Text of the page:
The Attorney-General successfully appealed a decision made by the Military Police Complaints Commission to investigate the treatment of detainees in Afghanistan, on the basis that such matters are beyond the jurisdiction of the Commission

24. November 2009 0

Administrative law – Military police – Disciplinary proceedings – Investigations – Public interest – Jurisdiction – Judicial review – Compliance with legislation – Statutory interpretation

Canada (Attorney General) v. Amnesty International Canada, [2009] F.C.J. No. 1096, 2009 FC 918, Federal Court, September 16, 2009, Harrington J.

The Respondent, Amnesty International, submitted two complaints to the Military Police Complaints Commission (the “Commission”) regarding the treatment of detainees in Afghanistan. In its first complaint, the Respondent alleged that the Provost Marshal and others transferred or allowed detainees to be transferred to authorities in Afghanistan notwithstanding that the transfer system lacked effective safeguards against torture and that there was evidence that Afghan authorities were routinely torturing detainees. In its second complaint, the Respondent alleged that the Military Police failed to investigate officers having command responsibility for directing the transfer of detainees to the Afghan authorities, in the face of a known risk of torture. On receipt of the complaints, the Commission stated that it would conduct a public interest investigation. The Appellant appealed this decision on the grounds that the complaints related to matters which were not within the jurisdiction of the Commission.

Pursuant to the National Defence Act, the Commission has jurisdiction over the conduct of members of the Military Police as a result of their “policing duties or functions”, but does not have jurisdiction to investigate complaints that relate to military operations resulting from “established military custom or practice.” Section 2(1) of the Complaints about the Conduct of Members of the Military Police Regulations enumerates a list of actions which constitute “policing duties or functions”. These include, among others, the conduct of an investigation, the enforcement of laws, and the arrest or custody of a person.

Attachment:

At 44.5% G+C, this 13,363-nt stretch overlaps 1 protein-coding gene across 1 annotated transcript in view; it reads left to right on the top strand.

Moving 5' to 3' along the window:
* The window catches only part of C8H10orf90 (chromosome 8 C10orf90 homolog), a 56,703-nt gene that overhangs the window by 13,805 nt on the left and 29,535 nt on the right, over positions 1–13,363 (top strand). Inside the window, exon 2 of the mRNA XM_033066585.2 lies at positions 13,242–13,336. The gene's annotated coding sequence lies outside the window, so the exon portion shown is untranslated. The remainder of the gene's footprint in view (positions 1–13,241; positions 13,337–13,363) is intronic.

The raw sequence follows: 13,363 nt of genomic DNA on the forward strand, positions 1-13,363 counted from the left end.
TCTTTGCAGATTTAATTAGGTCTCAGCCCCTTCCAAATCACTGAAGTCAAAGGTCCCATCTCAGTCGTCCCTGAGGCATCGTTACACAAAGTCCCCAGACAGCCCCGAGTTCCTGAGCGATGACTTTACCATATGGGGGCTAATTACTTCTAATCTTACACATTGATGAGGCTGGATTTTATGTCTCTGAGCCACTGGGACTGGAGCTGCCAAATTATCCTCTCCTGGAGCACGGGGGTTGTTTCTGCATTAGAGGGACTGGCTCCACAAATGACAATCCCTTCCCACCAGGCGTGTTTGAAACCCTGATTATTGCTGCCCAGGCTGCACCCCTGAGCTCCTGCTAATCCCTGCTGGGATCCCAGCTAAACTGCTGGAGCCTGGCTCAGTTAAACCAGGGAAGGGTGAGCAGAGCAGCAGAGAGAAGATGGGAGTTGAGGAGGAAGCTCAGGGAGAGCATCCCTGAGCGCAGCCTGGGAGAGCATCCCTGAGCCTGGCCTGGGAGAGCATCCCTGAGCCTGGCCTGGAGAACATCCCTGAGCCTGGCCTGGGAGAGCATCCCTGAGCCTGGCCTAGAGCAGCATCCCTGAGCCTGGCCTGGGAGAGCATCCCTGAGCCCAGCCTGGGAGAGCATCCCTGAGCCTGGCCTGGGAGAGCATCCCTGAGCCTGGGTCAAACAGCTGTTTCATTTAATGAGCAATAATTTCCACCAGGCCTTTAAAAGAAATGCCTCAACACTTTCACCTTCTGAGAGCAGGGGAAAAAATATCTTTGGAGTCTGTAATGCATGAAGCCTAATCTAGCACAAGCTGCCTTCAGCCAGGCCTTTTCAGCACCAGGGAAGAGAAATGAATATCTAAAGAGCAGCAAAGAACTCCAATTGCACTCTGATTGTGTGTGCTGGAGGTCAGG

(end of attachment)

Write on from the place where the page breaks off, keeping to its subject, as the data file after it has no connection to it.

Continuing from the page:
Drawing on principles of statutory interpretation, the Court held that even if the capture, detention and transfer of insurgents in Afghanistan could be construed as a policing duty or function if carried out by the Military Police, s. 2(1) has to be read down to exclude such duties or functions as they arise from “established military custom or practice”. Giving regard to the Dickson Report issued in March 1997 and the Somalia Inquiry Report issued in June 1997, the Court held that the detention of insurgents relates to military operations and is thus beyond the jurisdiction of the Commission.

The Court further held that the adjudication of the second complaint would require an investigation of government policy, including the state of knowledge of the Government of Canada at large and, more particularly, the Department of Foreign Affairs and International Trade, and the extent to which these bodies have any relevant information which was not shared by the Military Police. This is clearly beyond the jurisdiction of the Commission.

Accordingly, the Court quashed the Committee’s decision to investigate the complaints submitted by the Respondent.

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